2014 Hypertension Guideline Stands to Simplify Treatment, Says Expert

AAFP to Begin Rigorous Process of Reviewing for Possible Endorsement

December 18, 2013 04:44 pm Cindy Borgmeyer
[Stock photo of doctor taking blood pressure]

In a world that grows more complex every day, wouldn't it be a welcome change to have just one thing become a little simpler? Well, when it comes to busy family physicians managing their patients' hypertension, a newly released guideline could go a long way toward accomplishing that goal.

"2014 Evidence-Based Guideline for the Management of High Blood Pressure in Adults: Report From the Panel Members Appointed to the Eighth Joint National Committee (JNC 8),(jama.jamanetwork.com)" published online Dec. 18 by JAMA: The Journal of the American Medical Association, outlines nine specific recommendations for initiating and modifying pharmacotherapy for patients with elevated blood pressure (BP).

According to lead author and family physician Paul James, M.D., of Iowa City, Iowa, rather than tackle the entire panoply of what is known or assumed about diagnosing and treating hypertension, the diverse group of members appointed to the guideline panel by the National Heart, Lung and Blood Institute (NHLBI) in 2008 focused instead on answering three key questions:

Story highlights
  • A new evidence-based guideline outlines nine specific recommendations for initiating and modifying pharmacotherapy for patients with elevated blood pressure (BP).
  • Among those recommendations is one stating that, in general, patients 60 and older should start treatment to lower BP at a systolic blood pressure of 150 mmHg or higher or a diastolic blood pressure of 90 mmHg or higher and treat to below those thresholds.
  • The guideline also outlines which medications are best for specific patient populations based on factors such as age, race and health status.
  • In adults with hypertension, does initiating antihypertensive pharmacologic therapy at specific BP thresholds improve health outcomes?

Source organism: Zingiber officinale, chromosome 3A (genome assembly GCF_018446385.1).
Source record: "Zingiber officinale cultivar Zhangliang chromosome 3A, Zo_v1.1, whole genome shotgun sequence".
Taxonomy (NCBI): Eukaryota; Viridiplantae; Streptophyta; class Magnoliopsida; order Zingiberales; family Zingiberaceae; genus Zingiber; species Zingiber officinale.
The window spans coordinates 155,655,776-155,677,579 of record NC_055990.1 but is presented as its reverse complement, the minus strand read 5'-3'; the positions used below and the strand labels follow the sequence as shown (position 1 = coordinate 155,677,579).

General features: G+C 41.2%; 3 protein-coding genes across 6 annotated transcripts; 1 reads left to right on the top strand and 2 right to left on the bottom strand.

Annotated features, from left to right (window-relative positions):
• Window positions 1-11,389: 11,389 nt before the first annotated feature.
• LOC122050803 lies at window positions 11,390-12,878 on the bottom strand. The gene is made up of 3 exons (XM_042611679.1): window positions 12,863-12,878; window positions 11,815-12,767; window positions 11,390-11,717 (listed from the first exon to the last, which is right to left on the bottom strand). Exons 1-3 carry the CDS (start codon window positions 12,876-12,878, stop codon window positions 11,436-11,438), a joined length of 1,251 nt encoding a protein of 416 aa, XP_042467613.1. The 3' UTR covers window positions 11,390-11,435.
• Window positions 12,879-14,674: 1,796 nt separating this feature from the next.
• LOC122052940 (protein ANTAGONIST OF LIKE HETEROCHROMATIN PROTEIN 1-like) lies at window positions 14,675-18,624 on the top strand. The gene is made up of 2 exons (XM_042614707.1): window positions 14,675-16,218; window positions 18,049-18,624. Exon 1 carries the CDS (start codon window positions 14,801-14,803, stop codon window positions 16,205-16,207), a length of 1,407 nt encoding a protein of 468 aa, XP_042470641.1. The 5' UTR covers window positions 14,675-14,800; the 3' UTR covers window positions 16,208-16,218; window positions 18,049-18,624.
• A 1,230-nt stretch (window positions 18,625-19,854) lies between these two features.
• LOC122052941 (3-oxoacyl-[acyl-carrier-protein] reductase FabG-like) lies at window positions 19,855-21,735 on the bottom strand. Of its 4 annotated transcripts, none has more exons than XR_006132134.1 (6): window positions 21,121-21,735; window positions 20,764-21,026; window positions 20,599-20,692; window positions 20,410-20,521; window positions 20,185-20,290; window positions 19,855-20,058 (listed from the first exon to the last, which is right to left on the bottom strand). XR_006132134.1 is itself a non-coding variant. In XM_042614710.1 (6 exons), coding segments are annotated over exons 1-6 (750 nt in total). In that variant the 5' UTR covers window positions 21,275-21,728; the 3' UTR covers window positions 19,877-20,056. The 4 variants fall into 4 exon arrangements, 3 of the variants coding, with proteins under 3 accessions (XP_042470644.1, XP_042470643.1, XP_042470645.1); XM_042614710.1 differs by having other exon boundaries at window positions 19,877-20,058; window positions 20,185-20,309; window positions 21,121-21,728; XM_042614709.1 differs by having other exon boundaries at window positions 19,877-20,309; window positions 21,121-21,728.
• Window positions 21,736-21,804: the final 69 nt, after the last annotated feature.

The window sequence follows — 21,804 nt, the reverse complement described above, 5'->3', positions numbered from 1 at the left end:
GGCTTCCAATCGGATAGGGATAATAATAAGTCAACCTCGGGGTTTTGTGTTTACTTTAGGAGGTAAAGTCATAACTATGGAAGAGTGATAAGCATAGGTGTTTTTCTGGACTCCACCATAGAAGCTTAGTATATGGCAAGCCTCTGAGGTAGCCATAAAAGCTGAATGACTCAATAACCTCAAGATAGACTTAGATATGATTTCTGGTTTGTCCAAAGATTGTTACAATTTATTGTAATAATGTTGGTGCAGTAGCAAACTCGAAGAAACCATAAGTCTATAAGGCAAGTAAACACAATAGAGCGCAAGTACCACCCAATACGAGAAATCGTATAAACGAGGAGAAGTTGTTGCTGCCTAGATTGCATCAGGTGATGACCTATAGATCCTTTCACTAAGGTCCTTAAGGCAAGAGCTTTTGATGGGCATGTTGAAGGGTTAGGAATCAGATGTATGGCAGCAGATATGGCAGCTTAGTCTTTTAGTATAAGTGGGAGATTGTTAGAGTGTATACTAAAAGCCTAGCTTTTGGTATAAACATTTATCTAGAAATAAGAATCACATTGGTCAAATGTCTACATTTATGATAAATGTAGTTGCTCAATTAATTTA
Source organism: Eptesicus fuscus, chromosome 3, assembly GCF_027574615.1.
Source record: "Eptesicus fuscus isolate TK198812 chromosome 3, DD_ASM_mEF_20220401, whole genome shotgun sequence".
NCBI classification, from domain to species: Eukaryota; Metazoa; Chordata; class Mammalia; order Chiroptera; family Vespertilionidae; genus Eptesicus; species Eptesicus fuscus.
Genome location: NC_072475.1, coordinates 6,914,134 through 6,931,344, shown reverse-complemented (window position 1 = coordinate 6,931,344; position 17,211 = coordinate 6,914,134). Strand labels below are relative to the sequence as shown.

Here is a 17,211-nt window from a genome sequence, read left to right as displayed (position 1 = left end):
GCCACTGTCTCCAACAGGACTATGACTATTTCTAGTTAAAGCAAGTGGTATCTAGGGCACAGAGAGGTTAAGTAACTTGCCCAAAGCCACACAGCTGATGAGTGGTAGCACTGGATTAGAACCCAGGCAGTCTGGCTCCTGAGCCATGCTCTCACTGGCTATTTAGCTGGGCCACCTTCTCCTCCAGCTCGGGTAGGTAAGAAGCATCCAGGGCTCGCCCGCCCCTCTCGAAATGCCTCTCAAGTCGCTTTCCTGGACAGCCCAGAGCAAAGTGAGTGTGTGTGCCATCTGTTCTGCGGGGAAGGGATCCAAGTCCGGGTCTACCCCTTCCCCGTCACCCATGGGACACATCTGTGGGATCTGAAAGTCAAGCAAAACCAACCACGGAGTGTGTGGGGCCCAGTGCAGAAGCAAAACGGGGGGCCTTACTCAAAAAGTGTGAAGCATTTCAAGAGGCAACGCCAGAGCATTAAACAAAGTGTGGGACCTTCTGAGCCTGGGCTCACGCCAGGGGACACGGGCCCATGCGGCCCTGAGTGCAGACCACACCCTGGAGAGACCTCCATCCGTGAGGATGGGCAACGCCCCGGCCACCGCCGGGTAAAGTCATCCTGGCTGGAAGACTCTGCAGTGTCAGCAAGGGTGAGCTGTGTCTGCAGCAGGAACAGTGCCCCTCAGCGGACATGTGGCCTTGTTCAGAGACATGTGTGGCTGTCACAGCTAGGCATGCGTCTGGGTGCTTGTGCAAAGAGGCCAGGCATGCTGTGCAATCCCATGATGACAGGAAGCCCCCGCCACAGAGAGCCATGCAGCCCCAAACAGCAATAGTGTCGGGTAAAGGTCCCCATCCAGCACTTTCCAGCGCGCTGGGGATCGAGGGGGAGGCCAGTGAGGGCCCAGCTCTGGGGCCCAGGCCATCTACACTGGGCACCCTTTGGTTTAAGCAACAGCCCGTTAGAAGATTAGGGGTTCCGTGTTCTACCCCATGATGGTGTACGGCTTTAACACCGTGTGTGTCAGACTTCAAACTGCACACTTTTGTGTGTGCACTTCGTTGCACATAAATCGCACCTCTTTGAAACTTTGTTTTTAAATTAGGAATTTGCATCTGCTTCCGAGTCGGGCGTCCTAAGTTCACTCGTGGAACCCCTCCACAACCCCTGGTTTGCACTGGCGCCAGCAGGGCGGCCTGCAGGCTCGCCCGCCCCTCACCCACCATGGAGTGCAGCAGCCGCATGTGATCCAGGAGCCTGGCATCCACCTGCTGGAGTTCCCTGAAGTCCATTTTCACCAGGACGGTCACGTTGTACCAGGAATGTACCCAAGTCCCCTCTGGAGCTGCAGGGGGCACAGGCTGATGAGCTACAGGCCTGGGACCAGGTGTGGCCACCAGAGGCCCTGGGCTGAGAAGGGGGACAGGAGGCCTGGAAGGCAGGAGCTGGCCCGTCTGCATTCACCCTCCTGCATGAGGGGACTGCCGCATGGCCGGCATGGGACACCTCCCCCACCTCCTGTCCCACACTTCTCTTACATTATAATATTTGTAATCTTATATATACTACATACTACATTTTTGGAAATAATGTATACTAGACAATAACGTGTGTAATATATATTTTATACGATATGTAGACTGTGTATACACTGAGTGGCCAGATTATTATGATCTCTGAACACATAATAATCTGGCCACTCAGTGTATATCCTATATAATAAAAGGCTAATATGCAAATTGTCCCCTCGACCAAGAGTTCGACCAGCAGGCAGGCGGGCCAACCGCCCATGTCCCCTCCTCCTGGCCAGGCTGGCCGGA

• In adults with hypertension, does treatment with antihypertensive pharmacologic therapy to a specified BP goal lead to improvements in health outcomes?
  • In adults with hypertension, do various antihypertensive drugs or drug classes differ in comparative benefits and harms on specific health outcomes?

"So, it's really, 'At what BP do you start medication?' and then, 'At what BP do you maintain medication?'" James said in an interview with AAFP News Now. "And then the third question was, 'What are the medications (or antihypertensive drugs) that doctors should use to get to goal?'

"We considered these the three most important questions that any doctor in America needs to know the answer to."

From the outset, the panel committed to following the pathway to guideline development outlined in the Institute of Medicine report Clinical Guidelines We Can Trust. This approach entailed using rigorous evidence-based methods to develop evidence statements and recommendations for BP treatment based on a systematic review of the literature, while focusing on meeting guideline user needs, especially the needs of primary care clinicians.

Overview of Guideline's Recommendations

The evidence review and summarization was performed by an external methodology team panel and focused on studies that examined adults 18 or older with hypertension, including studies that involved numerous prespecified subgroups, such as patients with diabetes, coronary artery disease, previous stroke and chronic kidney disease (CKD). Studies that focused on older adults also were included, as were those that examined both men and women, various racial and ethnic groups, and smokers.